The negligence on display in the Alabama IVF case isn’t the only instance of the fertility industry’s directly or indirectly causing the deaths of embryos entrusted to it by parents.

It is generous beyond reason to call an industry that causes this kind of heartache and disappointment “pro-family” and propose legislation that offers unconditional cover for self-regulated clinics.

Is IVF Pro-Woman?

Infertility is a tragedy and the heartache that it causes is felt by several million couples in the United States. It is a grief that is often invisible, silent, and misunderstood. The conditions that lead to infertility are often painful and significantly affect quality of life.

Unfortunately, many women who pursue fertility care get little help in addressing the root cause of their concerns. Instead, they are offered a risky procedure that doesn’t guarantee a pregnancy or a healthy live birth.

 Is it really pro-woman to offer them a procedure that circumvents, rather than addresses, their health?

What About ‘Good’ IVF?

It is true that not every couple who pursues in vitro fertilization creates more embryos than the couple expects to be able to use or discards embryos based on genetic screening results.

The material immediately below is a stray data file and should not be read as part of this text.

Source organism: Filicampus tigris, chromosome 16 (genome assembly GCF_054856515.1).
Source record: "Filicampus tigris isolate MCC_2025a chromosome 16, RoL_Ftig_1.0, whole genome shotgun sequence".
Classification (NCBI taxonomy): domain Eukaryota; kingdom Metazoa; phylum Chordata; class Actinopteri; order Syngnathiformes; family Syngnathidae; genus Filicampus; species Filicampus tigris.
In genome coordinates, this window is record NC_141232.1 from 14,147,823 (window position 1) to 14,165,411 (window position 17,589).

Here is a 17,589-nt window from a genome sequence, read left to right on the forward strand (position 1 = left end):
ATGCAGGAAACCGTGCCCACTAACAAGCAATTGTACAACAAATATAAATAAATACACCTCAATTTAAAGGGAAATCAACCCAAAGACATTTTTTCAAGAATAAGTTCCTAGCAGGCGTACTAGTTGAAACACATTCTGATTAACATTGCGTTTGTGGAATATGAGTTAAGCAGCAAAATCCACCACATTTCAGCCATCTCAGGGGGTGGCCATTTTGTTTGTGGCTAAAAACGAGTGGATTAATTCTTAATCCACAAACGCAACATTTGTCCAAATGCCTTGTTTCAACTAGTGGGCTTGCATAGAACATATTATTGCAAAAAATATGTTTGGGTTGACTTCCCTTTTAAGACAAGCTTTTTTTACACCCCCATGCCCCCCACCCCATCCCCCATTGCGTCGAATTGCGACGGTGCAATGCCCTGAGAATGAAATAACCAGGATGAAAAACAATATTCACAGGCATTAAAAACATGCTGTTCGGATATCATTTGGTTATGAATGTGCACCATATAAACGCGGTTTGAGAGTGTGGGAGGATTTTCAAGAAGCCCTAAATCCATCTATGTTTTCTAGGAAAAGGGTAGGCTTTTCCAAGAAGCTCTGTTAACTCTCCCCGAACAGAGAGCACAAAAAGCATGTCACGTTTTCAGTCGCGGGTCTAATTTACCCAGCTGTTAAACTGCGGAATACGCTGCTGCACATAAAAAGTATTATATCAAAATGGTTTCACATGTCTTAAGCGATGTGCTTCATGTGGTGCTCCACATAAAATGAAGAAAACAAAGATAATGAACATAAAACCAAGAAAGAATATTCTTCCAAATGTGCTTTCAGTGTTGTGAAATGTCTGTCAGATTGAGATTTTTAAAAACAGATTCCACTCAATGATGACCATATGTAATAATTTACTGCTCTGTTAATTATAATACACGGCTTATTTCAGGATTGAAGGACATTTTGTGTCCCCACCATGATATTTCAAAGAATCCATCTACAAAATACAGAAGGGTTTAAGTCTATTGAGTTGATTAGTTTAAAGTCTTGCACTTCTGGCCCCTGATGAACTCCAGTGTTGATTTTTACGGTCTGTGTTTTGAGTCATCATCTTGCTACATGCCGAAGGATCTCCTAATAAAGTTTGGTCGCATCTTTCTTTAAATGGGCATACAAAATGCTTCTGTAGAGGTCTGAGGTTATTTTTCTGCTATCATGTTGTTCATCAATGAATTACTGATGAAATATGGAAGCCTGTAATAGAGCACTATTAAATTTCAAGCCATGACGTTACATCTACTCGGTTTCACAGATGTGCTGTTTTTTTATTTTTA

Yet it is important to remember that in the wake of the Alabama ruling, the board president of the American Society for Reproductive Medicine said that no health care provider would be willing to perform IVF under this court decision.

In other words, the leader of the fertility industry expressed an unwillingness to continue in the practice if she had to be responsible for protecting the lives of the embryos she creates.

Pro-life, pro-child individuals who wish to engage in IVF must seriously consider their willingness to participate in an industry that relies on the destruction of human life.

Pro-life lawmakers such as Cruz and Britt need to reorder their priorities. The starting point for pro-life lawmakers isn’t to defend—and certainly not to subsidize—an industry that recklessly creates and destroys lives without regulation or accountability.

The fertility industry must be regulated. And if it can’t operate when regulated by laws and rules that respect children’s rights and dignity from the moment of fertilization, then the industry doesn’t deserve to be defended.